Description / Table of Contents: INTRODUCTION Theoretical modelling and the use of mathematical methods are presently gaining in importance since progress in both geology and mathematics offers new possibilities to combine both fields. Most geological problems are inherently geometrical and morphological, and, therefore, amenable to a classification of forms from a "Gestalt point of view". Geometrical objects have to possess an inherent stability in order to preserve their essential quality under slight deformations. Otherwise, we could hardly conceive of them or describe them, and today's observation would not reproduce yesterday's result (DANGELMAYR & GÜTTINGER, 1982). This principle has become known as "structural stability" (THOM, 1975), i.e. the persistence of a phenomenon under all allowed perturbations. Stability is also, of course, an assumption of classical Newtonian physics, which is essentially the theory of various kinds of smooth behavior (POSTON &STEWART, 1978). However, things sometimes "jump". A new species with a different morphology appears suddenly in the paleontological record (EI.DREDGE & GOULD, 1972), a fault develops, a landslide moves, a computer program becomes unstable with a certain data configuration, etc. It is, surprisingly, the topological approach which permits the study of a broad range of such phenomena in a coherent manner (POSTON & STEWART, 1978; LU, 1976; STEWART, 1982). The universal singularities and bifurcation processes derived from the concept of structural stabiIity determine the spontaneous formation of qualitatively similar spatio-temporal structures in systems of various geneses exhibiting critical behavior (DANGELMAYR & GÜTTINGER, 1982; THOM, 1975; POSTON & STEWART, 1978; GÜTTINGER & EIKEMEIER, t979; STEWART, 1981). In addition, this return to a "geometrization of phenomena"-- after decades of algorithmization-- comes much closer to the geologist's intuitive geometric reasoning. It is the aim of this study to elucidate, by examples, how the qualitative geometrical approach allows one to classify forms and to control the behavior of complex computer algorithms...
    Pages: Online-Ressource (229 Seiten)
    ISBN: 9783540139836
    Language: English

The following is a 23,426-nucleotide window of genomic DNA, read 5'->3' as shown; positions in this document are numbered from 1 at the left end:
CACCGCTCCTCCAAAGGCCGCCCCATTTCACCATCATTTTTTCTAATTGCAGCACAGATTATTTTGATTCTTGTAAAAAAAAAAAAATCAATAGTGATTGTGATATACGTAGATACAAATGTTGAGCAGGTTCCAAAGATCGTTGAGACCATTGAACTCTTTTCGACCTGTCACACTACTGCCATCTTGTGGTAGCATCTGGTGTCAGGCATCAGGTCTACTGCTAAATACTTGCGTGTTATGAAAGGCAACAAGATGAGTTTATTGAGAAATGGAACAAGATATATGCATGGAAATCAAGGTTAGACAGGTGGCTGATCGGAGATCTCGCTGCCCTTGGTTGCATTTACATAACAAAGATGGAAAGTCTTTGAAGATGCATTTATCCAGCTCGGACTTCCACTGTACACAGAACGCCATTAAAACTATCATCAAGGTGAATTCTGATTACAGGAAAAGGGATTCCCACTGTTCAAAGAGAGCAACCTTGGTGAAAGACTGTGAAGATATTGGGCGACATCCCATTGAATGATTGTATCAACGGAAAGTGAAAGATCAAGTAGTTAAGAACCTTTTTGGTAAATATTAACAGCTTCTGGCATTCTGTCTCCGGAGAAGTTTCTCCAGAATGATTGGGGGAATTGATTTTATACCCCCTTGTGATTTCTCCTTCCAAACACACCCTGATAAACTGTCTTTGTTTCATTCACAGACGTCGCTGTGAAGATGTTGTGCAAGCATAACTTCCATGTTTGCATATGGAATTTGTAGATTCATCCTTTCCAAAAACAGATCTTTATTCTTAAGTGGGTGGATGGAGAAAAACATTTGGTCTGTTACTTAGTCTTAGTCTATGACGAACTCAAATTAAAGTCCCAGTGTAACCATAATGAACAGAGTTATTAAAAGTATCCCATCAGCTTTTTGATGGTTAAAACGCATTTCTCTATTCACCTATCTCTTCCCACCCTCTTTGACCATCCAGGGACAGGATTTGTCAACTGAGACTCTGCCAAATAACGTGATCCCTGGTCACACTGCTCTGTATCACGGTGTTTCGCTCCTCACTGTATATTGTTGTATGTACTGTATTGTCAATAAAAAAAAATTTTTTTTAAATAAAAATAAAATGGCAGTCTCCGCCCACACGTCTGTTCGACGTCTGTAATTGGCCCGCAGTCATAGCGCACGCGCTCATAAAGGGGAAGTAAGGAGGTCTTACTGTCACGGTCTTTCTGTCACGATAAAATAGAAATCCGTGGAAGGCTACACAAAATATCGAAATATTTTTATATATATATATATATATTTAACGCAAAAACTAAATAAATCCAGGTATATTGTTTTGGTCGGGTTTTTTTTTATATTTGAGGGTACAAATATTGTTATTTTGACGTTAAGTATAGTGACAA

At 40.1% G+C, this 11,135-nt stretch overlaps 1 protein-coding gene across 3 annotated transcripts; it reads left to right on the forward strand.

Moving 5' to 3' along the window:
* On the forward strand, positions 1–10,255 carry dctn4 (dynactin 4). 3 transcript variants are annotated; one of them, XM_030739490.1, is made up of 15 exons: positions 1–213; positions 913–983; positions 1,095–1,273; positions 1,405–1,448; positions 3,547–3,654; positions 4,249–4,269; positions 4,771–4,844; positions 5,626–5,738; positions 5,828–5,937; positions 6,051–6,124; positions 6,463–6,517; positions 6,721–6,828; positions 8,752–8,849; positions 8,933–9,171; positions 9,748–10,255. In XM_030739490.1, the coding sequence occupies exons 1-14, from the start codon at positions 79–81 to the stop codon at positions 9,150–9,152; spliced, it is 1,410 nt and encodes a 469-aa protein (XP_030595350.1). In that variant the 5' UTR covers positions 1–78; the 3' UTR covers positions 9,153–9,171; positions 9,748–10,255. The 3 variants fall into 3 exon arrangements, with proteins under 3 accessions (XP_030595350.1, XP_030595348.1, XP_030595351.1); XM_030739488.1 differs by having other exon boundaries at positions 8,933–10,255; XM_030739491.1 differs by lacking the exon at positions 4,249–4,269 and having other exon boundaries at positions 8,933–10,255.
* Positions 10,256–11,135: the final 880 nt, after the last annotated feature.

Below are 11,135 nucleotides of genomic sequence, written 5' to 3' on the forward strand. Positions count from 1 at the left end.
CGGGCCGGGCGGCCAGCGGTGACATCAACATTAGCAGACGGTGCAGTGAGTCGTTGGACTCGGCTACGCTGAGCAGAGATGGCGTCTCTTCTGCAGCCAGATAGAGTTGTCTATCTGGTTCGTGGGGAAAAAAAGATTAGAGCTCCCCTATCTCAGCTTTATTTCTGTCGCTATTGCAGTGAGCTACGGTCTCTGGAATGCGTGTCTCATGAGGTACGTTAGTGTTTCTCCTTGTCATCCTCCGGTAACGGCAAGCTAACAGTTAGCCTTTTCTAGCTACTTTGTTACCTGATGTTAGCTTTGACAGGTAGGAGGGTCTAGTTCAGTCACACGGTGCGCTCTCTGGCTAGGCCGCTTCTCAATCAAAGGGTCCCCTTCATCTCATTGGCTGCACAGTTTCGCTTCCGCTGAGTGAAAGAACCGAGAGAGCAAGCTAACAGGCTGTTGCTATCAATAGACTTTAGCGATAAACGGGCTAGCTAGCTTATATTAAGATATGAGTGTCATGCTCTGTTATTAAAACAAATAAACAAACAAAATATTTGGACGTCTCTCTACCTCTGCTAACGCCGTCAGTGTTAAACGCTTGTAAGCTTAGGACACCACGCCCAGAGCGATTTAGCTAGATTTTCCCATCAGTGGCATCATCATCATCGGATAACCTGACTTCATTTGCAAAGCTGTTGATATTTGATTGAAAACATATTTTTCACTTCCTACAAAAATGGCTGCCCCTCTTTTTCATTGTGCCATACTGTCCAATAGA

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  • 6
    Description / Table of Contents: PREFACE In a densily populated industrialized country, waste disposal must be compatible with the requirements of the environment. This is one of the indispensable requirements to guarantee an effective protection of the environment. In the past years the waste disposal industry has been given increasing attention by the general public as well as the authorities. This confirms the necessity of adapting the quality of waste disposal to the technological standard of the production. While in the past, waste disposal performance was more or less evaluated in terms of short-term costs, there is at present a reorientation in the direction of a science-based waste disposal industry. These new tendencies are taking into account ecological factors as well as the long-term consequences - i.e., for decades and centuries to come - of waste disposal methods. In this light, particular attention is given to the depositing of residues whose utilization does not appear meaningful from an ecological point of view, or would require disproportionate ressources. It is an important concern of the Federal Authorities to encourage the rapid materialization of disposal solutions which can function as ultimate deposits, and which will therefore cause neither water pollution nor gaseous emissions. In view of this goal it is necessary to establish criteria and regulations for the wastes to be deposited as well as for the characteristics of the deposits. This field confronts science with an urgent but rewarding challenge and calls for close collaboration between many different specialized disciplines...
    Pages: Online-Ressource (438 Seiten)
    ISBN: 9783540506942
    Language: English
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  • 7
    facet.materialart.
    Berlin ; Heidelberg : Springer
    Description / Table of Contents: PREFACE During the last few years, evaporites have increasingly been regarded as sediments and not only as chemical precipitates. Especially the intensive study of the Zechstein facies has resulted in a vast amount of observations and interpretations which are of general significance, offering important information to all sedimentologists interested in carbonates and evaporites. It seems therefore useful to introduce the sedimentological approach in a basin where various chemical concepts have been developed. This is the aim of the present volume, and this approach will be recognized by the reader in most of the chapters. The idea of publishing a collection of papers on the Zechstein facies and related rocks found an enthusiastic response, although later some contributors were, for various reasons, unable to meet the deadline. However, the papers submitted cover all major fields and will certainly stimulate further research...
    Pages: Online-Ressource (272 Seiten)
    ISBN: 9783540177104
    Language: English
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  • 8
    facet.materialart.
    Berlin ; Heidelberg : Springer
    Description / Table of Contents: This book is the collection of the Lecture Notes of an International Summer School of Theoretical Geodesy held in Assisi (Italy) from May 23 to June 3 -1988.
    Pages: Online-Ressource (491 Seiten)
    ISBN: 9783540515289
    Language: English
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  • 9
    facet.materialart.
    Basel, Boston, Berlin : Birkhäuser
    Keywords: quiet daily geomagnetic field variations ; lunar variations ; ionospheric dynamo currents ; thermotidal currents
    Pages: Online-Ressource (235 Seiten)
    ISBN: 9783764323387
    Language: English
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  • 10